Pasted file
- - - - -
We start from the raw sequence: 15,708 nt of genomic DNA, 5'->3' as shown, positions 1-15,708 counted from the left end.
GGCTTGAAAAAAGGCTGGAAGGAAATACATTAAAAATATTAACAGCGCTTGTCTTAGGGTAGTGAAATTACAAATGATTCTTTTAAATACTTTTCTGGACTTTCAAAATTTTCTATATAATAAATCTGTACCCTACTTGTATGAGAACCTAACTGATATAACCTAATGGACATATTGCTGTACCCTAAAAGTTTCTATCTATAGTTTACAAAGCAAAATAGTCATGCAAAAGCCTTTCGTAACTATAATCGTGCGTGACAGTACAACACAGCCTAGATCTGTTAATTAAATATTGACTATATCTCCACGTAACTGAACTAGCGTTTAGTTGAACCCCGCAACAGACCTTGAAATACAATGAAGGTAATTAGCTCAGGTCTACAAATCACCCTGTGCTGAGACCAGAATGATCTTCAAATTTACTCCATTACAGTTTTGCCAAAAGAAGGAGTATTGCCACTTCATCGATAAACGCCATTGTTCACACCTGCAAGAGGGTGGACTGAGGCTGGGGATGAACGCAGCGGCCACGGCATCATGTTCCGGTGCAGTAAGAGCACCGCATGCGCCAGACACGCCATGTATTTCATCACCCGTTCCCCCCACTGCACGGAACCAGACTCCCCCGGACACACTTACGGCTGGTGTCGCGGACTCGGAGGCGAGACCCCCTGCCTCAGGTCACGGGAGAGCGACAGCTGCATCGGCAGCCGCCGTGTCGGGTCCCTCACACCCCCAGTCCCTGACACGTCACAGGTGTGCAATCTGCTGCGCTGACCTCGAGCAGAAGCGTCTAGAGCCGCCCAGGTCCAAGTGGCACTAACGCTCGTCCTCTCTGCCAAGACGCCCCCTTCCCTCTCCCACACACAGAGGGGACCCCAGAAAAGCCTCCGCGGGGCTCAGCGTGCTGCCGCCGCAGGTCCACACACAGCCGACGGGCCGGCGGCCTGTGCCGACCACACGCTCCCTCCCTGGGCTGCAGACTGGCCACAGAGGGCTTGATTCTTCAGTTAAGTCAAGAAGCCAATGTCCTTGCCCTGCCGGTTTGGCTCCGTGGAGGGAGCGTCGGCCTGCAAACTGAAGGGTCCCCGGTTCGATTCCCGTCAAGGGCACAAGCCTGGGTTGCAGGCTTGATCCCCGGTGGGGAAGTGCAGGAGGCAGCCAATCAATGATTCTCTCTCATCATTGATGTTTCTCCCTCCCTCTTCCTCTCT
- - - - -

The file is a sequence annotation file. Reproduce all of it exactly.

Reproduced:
We start from the raw sequence: 15,708 nt of genomic DNA, 5'->3' as shown, positions 1-15,708 counted from the left end.
GGCTTGAAAAAAGGCTGGAAGGAAATACATTAAAAATATTAACAGCGCTTGTCTTAGGGTAGTGAAATTACAAATGATTCTTTTAAATACTTTTCTGGACTTTCAAAATTTTCTATATAATAAATCTGTACCCTACTTGTATGAGAACCTAACTGATATAACCTAATGGACATATTGCTGTACCCTAAAAGTTTCTATCTATAGTTTACAAAGCAAAATAGTCATGCAAAAGCCTTTCGTAACTATAATCGTGCGTGACAGTACAACACAGCCTAGATCTGTTAATTAAATATTGACTATATCTCCACGTAACTGAACTAGCGTTTAGTTGAACCCCGCAACAGACCTTGAAATACAATGAAGGTAATTAGCTCAGGTCTACAAATCACCCTGTGCTGAGACCAGAATGATCTTCAAATTTACTCCATTACAGTTTTGCCAAAAGAAGGAGTATTGCCACTTCATCGATAAACGCCATTGTTCACACCTGCAAGAGGGTGGACTGAGGCTGGGGATGAACGCAGCGGCCACGGCATCATGTTCCGGTGCAGTAAGAGCACCGCATGCGCCAGACACGCCATGTATTTCATCACCCGTTCCCCCCACTGCACGGAACCAGACTCCCCCGGACACACTTACGGCTGGTGTCGCGGACTCGGAGGCGAGACCCCCTGCCTCAGGTCACGGGAGAGCGACAGCTGCATCGGCAGCCGCCGTGTCGGGTCCCTCACACCCCCAGTCCCTGACACGTCACAGGTGTGCAATCTGCTGCGCTGACCTCGAGCAGAAGCGTCTAGAGCCGCCCAGGTCCAAGTGGCACTAACGCTCGTCCTCTCTGCCAAGACGCCCCCTTCCCTCTCCCACACACAGAGGGGACCCCAGAAAAGCCTCCGCGGGGCTCAGCGTGCTGCCGCCGCAGGTCCACACACAGCCGACGGGCCGGCGGCCTGTGCCGACCACACGCTCCCTCCCTGGGCTGCAGACTGGCCACAGAGGGCTTGATTCTTCAGTTAAGTCAAGAAGCCAATGTCCTTGCCCTGCCGGTTTGGCTCCGTGGAGGGAGCGTCGGCCTGCAAACTGAAGGGTCCCCGGTTCGATTCCCGTCAAGGGCACAAGCCTGGGTTGCAGGCTTGATCCCCGGTGGGGAAGTGCAGGAGGCAGCCAATCAATGATTCTCTCTCATCATTGATGTTTCTCCCTCCCTCTTCCTCTCT